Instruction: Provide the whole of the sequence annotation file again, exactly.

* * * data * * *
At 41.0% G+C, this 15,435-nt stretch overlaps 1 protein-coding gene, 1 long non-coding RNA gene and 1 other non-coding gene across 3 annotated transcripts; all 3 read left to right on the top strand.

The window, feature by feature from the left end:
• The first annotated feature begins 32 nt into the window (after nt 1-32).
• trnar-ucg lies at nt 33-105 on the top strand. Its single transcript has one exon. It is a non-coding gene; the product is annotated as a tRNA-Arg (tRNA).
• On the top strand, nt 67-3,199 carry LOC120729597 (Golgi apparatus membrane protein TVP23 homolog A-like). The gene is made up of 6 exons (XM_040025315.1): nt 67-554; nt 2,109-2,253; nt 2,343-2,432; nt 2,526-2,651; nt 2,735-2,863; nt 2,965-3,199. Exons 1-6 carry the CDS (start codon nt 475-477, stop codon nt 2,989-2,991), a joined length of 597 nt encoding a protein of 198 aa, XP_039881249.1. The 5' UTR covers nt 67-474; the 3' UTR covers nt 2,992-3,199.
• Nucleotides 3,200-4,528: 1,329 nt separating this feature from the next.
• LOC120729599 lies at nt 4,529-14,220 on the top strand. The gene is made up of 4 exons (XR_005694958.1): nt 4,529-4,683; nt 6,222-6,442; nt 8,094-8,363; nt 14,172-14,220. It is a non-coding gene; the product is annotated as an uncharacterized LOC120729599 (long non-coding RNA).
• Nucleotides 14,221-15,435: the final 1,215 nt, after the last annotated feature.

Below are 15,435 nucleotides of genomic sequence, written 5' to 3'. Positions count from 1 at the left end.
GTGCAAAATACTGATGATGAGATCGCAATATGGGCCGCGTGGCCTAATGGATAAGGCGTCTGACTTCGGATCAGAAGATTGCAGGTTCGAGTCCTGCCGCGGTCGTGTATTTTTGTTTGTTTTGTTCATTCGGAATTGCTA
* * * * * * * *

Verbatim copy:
At 41.0% G+C, this 15,435-nt stretch overlaps 1 protein-coding gene, 1 long non-coding RNA gene and 1 other non-coding gene across 3 annotated transcripts; all 3 read left to right on the top strand.

The window, feature by feature from the left end:
• The first annotated feature begins 32 nt into the window (after nt 1-32).
• trnar-ucg lies at nt 33-105 on the top strand. Its single transcript has one exon. It is a non-coding gene; the product is annotated as a tRNA-Arg (tRNA).
• On the top strand, nt 67-3,199 carry LOC120729597 (Golgi apparatus membrane protein TVP23 homolog A-like). The gene is made up of 6 exons (XM_040025315.1): nt 67-554; nt 2,109-2,253; nt 2,343-2,432; nt 2,526-2,651; nt 2,735-2,863; nt 2,965-3,199. Exons 1-6 carry the CDS (start codon nt 475-477, stop codon nt 2,989-2,991), a joined length of 597 nt encoding a protein of 198 aa, XP_039881249.1. The 5' UTR covers nt 67-474; the 3' UTR covers nt 2,992-3,199.
• Nucleotides 3,200-4,528: 1,329 nt separating this feature from the next.
• LOC120729599 lies at nt 4,529-14,220 on the top strand. The gene is made up of 4 exons (XR_005694958.1): nt 4,529-4,683; nt 6,222-6,442; nt 8,094-8,363; nt 14,172-14,220. It is a non-coding gene; the product is annotated as an uncharacterized LOC120729599 (long non-coding RNA).
• Nucleotides 14,221-15,435: the final 1,215 nt, after the last annotated feature.

Below are 15,435 nucleotides of genomic sequence, written 5' to 3'. Positions count from 1 at the left end.
GTGCAAAATACTGATGATGAGATCGCAATATGGGCCGCGTGGCCTAATGGATAAGGCGTCTGACTTCGGATCAGAAGATTGCAGGTTCGAGTCCTGCCGCGGTCGTGTATTTTTGTTTGTTTTGTTCATTCGGAATTGCTA